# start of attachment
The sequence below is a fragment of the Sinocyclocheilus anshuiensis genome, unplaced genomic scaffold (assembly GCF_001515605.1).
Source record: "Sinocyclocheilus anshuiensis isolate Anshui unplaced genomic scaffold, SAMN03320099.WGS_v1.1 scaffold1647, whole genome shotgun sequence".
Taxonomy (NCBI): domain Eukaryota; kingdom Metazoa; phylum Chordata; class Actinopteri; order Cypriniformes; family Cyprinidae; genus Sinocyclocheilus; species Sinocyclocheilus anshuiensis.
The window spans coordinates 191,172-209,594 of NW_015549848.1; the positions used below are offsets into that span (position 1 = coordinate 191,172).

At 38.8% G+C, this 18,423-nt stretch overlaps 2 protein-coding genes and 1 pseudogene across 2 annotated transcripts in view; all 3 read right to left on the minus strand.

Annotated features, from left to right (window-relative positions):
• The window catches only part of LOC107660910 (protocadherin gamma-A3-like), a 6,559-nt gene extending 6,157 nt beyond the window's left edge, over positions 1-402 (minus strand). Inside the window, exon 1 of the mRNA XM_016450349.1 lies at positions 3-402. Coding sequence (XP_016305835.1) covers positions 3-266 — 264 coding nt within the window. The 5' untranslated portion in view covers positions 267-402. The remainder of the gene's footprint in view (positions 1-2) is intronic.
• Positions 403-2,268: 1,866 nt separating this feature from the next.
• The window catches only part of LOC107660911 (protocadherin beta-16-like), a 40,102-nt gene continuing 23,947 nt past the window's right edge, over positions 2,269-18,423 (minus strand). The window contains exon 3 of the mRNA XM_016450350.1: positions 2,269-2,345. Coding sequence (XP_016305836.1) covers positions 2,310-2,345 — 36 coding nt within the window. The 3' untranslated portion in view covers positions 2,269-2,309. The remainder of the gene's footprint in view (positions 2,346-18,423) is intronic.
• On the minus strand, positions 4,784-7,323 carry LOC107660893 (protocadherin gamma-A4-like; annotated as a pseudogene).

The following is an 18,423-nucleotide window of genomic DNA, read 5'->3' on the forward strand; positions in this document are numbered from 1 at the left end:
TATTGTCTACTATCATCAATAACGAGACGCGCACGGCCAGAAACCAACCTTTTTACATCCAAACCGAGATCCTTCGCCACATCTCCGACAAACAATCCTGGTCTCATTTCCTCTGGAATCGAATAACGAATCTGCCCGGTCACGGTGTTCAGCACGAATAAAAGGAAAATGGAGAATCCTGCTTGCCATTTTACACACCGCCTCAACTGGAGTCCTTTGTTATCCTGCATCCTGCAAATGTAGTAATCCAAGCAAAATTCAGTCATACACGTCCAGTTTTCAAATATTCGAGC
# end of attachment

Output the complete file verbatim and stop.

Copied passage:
The sequence below is a fragment of the Sinocyclocheilus anshuiensis genome, unplaced genomic scaffold (assembly GCF_001515605.1).
Source record: "Sinocyclocheilus anshuiensis isolate Anshui unplaced genomic scaffold, SAMN03320099.WGS_v1.1 scaffold1647, whole genome shotgun sequence".
Taxonomy (NCBI): domain Eukaryota; kingdom Metazoa; phylum Chordata; class Actinopteri; order Cypriniformes; family Cyprinidae; genus Sinocyclocheilus; species Sinocyclocheilus anshuiensis.
The window spans coordinates 191,172-209,594 of NW_015549848.1; the positions used below are offsets into that span (position 1 = coordinate 191,172).

At 38.8% G+C, this 18,423-nt stretch overlaps 2 protein-coding genes and 1 pseudogene across 2 annotated transcripts in view; all 3 read right to left on the minus strand.

Annotated features, from left to right (window-relative positions):
• The window catches only part of LOC107660910 (protocadherin gamma-A3-like), a 6,559-nt gene extending 6,157 nt beyond the window's left edge, over positions 1-402 (minus strand). Inside the window, exon 1 of the mRNA XM_016450349.1 lies at positions 3-402. Coding sequence (XP_016305835.1) covers positions 3-266 — 264 coding nt within the window. The 5' untranslated portion in view covers positions 267-402. The remainder of the gene's footprint in view (positions 1-2) is intronic.
• Positions 403-2,268: 1,866 nt separating this feature from the next.
• The window catches only part of LOC107660911 (protocadherin beta-16-like), a 40,102-nt gene continuing 23,947 nt past the window's right edge, over positions 2,269-18,423 (minus strand). The window contains exon 3 of the mRNA XM_016450350.1: positions 2,269-2,345. Coding sequence (XP_016305836.1) covers positions 2,310-2,345 — 36 coding nt within the window. The 3' untranslated portion in view covers positions 2,269-2,309. The remainder of the gene's footprint in view (positions 2,346-18,423) is intronic.
• On the minus strand, positions 4,784-7,323 carry LOC107660893 (protocadherin gamma-A4-like; annotated as a pseudogene).

The following is an 18,423-nucleotide window of genomic DNA, read 5'->3' on the forward strand; positions in this document are numbered from 1 at the left end:
TATTGTCTACTATCATCAATAACGAGACGCGCACGGCCAGAAACCAACCTTTTTACATCCAAACCGAGATCCTTCGCCACATCTCCGACAAACAATCCTGGTCTCATTTCCTCTGGAATCGAATAACGAATCTGCCCGGTCACGGTGTTCAGCACGAATAAAAGGAAAATGGAGAATCCTGCTTGCCATTTTACACACCGCCTCAACTGGAGTCCTTTGTTATCCTGCATCCTGCAAATGTAGTAATCCAAGCAAAATTCAGTCATACACGTCCAGTTTTCAAATATTCGAGC